In February 2014, we took our daughters back to Ethiopia for the first time, since their adoption in 2009. This is one of many blog posts we have written about our family’s homeland trip. I also go to Ethiopia every year with our charity, Vulnerable Children Society, so there are additional blogposts from my trips to Ethiopia to enjoy!
Yesterday was a big big day for our family. We don’t share the details of our girls’ Ethiopian family publicly, but suffice to say, we have an open adoption, and huge extended family in Ethiopia.
With any large family, there are bouts of drama, and our Ethiopian family is no exception. It’s hard sometimes navigating the politics and cultural expectations, when you just drop in for two days from across the globe. I’m sure we made mistakes… But I also know we have clear cultural and familial ties because of these visits, and the letters and photos send back and forth, in between.
We spent the morning deep in the countryside, far far away from the town. One group of the girls’ relations is literally the poorest family I have ever met in Ethiopia. I’ll remind you, that I run a charity that helps poor and vulnerable families. So I’ve seen my share of poverty. But the abject circumstances that they live in are quite astounding. It’s the second time we’ve visited them, and it was a very positive, warm visit. The girls made their best connection there, playing with the children. Sugar especially felt very comfortable.
We make sure the the girls are privy to all of our discussions, so that they understand what we talk about, and hear the stories straight from those involved. The rural family faces the greatest challenges, but it is the one we can’t help. Not at all. Money really doesn’t solve all problems… Even with all our resources, we can’t help a dang bit. It’s so frustrating. Their own Ethiopian family can’t help, and we can’t either. So they stay in these dreadful circumstances, and we just hope that an opportunity to help might present itself next time we visit.
Our other family groups live in suburban and urban areas. The most positive experience for the girls was out in the dusty countryside. But the second was a long visit in a meeting room in our hotel. The key ingredients were that We just had a couple of people involved, so that we got to chat and interact without a lot of observation. Honestly, one thing I find so annoying in Ethiopia is that it’s very hard to have a private conversation, without neighbours, hotel workers and people on the street crowding around. So you have to make your own privacy.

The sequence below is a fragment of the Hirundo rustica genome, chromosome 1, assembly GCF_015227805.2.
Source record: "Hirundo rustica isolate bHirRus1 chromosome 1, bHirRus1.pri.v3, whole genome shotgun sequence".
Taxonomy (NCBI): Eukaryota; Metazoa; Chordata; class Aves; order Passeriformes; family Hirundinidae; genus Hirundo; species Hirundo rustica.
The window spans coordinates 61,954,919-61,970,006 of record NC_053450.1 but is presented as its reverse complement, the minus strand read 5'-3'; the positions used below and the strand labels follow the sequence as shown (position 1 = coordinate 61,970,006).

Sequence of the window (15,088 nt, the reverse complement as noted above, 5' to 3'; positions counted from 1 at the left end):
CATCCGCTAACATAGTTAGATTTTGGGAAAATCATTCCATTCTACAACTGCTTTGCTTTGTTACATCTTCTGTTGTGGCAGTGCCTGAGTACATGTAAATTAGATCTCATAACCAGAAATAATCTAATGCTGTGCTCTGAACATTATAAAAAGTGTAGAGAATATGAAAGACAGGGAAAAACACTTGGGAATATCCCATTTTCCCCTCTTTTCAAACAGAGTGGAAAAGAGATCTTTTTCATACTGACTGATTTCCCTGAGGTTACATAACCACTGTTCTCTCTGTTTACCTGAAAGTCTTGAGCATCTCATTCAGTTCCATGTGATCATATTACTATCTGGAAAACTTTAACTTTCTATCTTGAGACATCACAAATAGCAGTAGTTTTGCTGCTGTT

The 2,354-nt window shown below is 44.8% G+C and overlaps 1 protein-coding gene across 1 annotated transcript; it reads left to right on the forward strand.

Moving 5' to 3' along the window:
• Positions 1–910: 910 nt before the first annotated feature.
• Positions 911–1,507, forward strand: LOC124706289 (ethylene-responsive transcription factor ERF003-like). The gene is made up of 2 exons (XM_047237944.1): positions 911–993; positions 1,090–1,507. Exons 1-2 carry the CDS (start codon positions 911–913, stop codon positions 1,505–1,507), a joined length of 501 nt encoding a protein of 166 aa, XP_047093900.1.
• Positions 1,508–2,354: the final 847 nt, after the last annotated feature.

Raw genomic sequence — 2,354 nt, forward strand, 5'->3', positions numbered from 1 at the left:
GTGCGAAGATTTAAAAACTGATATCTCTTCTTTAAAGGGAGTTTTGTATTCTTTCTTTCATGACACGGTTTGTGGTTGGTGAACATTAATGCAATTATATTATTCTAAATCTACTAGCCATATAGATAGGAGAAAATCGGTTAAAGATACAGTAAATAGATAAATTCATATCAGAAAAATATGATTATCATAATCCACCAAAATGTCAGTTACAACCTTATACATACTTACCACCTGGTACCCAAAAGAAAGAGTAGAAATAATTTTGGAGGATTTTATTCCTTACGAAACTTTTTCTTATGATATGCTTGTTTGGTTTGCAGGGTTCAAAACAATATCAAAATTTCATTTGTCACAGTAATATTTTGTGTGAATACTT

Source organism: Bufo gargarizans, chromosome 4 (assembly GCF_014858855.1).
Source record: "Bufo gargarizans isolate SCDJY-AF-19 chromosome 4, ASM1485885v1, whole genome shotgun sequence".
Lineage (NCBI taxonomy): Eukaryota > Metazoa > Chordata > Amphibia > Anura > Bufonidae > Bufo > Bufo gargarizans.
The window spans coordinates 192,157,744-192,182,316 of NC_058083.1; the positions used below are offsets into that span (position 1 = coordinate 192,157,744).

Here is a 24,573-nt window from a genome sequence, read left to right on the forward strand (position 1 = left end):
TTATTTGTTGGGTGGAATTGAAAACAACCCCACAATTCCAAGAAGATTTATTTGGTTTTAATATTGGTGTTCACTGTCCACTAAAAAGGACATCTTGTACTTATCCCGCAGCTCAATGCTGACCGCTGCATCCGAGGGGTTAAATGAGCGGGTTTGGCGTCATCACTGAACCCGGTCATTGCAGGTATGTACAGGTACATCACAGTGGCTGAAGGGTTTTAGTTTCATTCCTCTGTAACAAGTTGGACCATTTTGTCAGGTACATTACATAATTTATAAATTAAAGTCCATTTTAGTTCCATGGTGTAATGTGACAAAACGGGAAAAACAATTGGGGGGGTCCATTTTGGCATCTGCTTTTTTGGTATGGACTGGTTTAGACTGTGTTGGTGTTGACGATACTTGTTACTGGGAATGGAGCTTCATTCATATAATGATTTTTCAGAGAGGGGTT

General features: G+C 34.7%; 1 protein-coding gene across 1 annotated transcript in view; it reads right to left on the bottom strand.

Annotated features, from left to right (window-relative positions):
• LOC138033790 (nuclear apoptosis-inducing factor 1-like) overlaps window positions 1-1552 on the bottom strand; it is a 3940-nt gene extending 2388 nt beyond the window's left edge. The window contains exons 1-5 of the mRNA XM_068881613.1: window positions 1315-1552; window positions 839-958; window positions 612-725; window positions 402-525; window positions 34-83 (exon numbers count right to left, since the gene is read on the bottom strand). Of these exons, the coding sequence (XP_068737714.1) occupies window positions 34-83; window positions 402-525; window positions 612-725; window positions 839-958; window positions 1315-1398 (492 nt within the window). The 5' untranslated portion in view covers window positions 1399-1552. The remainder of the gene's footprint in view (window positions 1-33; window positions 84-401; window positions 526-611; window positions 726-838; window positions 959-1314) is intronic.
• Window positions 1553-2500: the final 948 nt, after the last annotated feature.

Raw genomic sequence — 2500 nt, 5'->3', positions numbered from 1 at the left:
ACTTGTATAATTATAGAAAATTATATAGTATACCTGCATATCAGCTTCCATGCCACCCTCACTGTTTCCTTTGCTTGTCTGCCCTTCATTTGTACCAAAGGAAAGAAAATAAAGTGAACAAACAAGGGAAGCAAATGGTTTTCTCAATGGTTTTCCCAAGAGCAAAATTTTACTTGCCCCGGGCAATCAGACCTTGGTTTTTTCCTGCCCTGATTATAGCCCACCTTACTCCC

The visit to the suburban house was a case in point.. It was a mess. Our relative carefully arranged for about a thousand distant (and I mean distant) relations to show up at his house, so we were met by 50+ people on arrival. Sugar couldn’t even get out of the car. Spice managed to get through the crowds with grandma and I to the house, where just four or five people crowded in. But there was no way Sugar was getting out of that van. She melted into a puddle of tears on the floors. So we made our apologies and exited. I’m sure they will be talking about our rudeness for years to come. The girls just can’t take that much attention… And it don’t think they should be expected too.
The rest they managed well, though. After an extremelly long day of stress, new people and visiting, they crashed in bed, satisfied. We had seen almost everyone we wanted to see, and it had gone better, in most cases, than we could have asked for.
Sugar said one of her best moments was actually right before her worst. When she didn’t want to get out of the van, we let one of her cousins in to chat. She said “she was super nice, and cute! I know she’s supposed to look like me, but I didn’t realize she would be so smiley and nice. When I was scared to get out of the van, she gave me a big hug.”
Sugar’s favourite moment was out in the countryside, visiting with a younger relative as well. “She has two dogs, just like us… Even a puppy! And I really like it that she looks so much like me.”
I asked the girls for advice, for other kids who might be visiting birth family. Sugar said: “It can be kinda scary, but after you are there for a while, you can relax. Then you can talk and visit. Afterwards, even if it was scary, you feel good.”
Spice: “You don’t have to be scared, because your family will keep you safe… But seeing your birth family can be pretty nervous. Before, you don’t know what’s going to happen. If they are really excited, it gets scary. But if they are calm and you get to visit, you really enjoy it. I’m glad I saw my family.”